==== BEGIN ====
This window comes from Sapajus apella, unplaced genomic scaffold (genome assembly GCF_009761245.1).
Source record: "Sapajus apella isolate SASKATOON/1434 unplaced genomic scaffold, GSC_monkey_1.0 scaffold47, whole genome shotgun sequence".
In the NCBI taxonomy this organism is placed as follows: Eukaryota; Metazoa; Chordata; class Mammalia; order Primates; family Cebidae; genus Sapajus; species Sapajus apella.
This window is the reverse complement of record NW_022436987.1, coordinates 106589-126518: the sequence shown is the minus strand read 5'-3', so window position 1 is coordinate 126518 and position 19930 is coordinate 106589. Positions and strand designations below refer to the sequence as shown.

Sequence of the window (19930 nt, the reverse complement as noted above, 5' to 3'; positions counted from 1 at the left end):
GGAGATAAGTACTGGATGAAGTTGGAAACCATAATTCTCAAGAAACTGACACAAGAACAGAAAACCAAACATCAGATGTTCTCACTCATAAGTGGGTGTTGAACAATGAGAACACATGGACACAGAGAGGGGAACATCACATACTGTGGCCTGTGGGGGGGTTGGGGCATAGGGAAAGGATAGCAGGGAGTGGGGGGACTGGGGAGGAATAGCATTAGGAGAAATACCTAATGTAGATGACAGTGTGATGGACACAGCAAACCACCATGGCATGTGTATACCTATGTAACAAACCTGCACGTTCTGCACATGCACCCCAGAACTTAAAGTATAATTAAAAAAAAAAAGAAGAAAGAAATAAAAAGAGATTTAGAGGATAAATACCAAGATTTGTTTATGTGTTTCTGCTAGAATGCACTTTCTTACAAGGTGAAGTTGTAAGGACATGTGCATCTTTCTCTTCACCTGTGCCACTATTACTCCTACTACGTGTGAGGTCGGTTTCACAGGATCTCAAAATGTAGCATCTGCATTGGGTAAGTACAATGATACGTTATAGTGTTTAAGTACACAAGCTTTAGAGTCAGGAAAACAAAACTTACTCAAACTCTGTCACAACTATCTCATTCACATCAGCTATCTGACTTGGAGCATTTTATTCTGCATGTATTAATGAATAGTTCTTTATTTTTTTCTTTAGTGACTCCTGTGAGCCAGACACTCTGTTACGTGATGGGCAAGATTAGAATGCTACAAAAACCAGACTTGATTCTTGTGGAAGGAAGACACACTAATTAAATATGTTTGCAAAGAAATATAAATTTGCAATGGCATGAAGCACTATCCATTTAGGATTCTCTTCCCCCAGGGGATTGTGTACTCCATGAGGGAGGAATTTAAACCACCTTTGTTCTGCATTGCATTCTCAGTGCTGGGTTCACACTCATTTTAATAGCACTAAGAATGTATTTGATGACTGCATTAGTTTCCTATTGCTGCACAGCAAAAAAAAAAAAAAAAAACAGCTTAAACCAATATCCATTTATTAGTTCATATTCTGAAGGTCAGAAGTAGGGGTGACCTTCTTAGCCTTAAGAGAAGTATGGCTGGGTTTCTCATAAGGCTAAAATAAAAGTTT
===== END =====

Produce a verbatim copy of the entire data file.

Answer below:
This window comes from Sapajus apella, unplaced genomic scaffold (genome assembly GCF_009761245.1).
Source record: "Sapajus apella isolate SASKATOON/1434 unplaced genomic scaffold, GSC_monkey_1.0 scaffold47, whole genome shotgun sequence".
In the NCBI taxonomy this organism is placed as follows: Eukaryota; Metazoa; Chordata; class Mammalia; order Primates; family Cebidae; genus Sapajus; species Sapajus apella.
This window is the reverse complement of record NW_022436987.1, coordinates 106589-126518: the sequence shown is the minus strand read 5'-3', so window position 1 is coordinate 126518 and position 19930 is coordinate 106589. Positions and strand designations below refer to the sequence as shown.

Sequence of the window (19930 nt, the reverse complement as noted above, 5' to 3'; positions counted from 1 at the left end):
GGAGATAAGTACTGGATGAAGTTGGAAACCATAATTCTCAAGAAACTGACACAAGAACAGAAAACCAAACATCAGATGTTCTCACTCATAAGTGGGTGTTGAACAATGAGAACACATGGACACAGAGAGGGGAACATCACATACTGTGGCCTGTGGGGGGGTTGGGGCATAGGGAAAGGATAGCAGGGAGTGGGGGGACTGGGGAGGAATAGCATTAGGAGAAATACCTAATGTAGATGACAGTGTGATGGACACAGCAAACCACCATGGCATGTGTATACCTATGTAACAAACCTGCACGTTCTGCACATGCACCCCAGAACTTAAAGTATAATTAAAAAAAAAAAGAAGAAAGAAATAAAAAGAGATTTAGAGGATAAATACCAAGATTTGTTTATGTGTTTCTGCTAGAATGCACTTTCTTACAAGGTGAAGTTGTAAGGACATGTGCATCTTTCTCTTCACCTGTGCCACTATTACTCCTACTACGTGTGAGGTCGGTTTCACAGGATCTCAAAATGTAGCATCTGCATTGGGTAAGTACAATGATACGTTATAGTGTTTAAGTACACAAGCTTTAGAGTCAGGAAAACAAAACTTACTCAAACTCTGTCACAACTATCTCATTCACATCAGCTATCTGACTTGGAGCATTTTATTCTGCATGTATTAATGAATAGTTCTTTATTTTTTTCTTTAGTGACTCCTGTGAGCCAGACACTCTGTTACGTGATGGGCAAGATTAGAATGCTACAAAAACCAGACTTGATTCTTGTGGAAGGAAGACACACTAATTAAATATGTTTGCAAAGAAATATAAATTTGCAATGGCATGAAGCACTATCCATTTAGGATTCTCTTCCCCCAGGGGATTGTGTACTCCATGAGGGAGGAATTTAAACCACCTTTGTTCTGCATTGCATTCTCAGTGCTGGGTTCACACTCATTTTAATAGCACTAAGAATGTATTTGATGACTGCATTAGTTTCCTATTGCTGCACAGCAAAAAAAAAAAAAAAAAACAGCTTAAACCAATATCCATTTATTAGTTCATATTCTGAAGGTCAGAAGTAGGGGTGACCTTCTTAGCCTTAAGAGAAGTATGGCTGGGTTTCTCATAAGGCTAAAATAAAAGTTT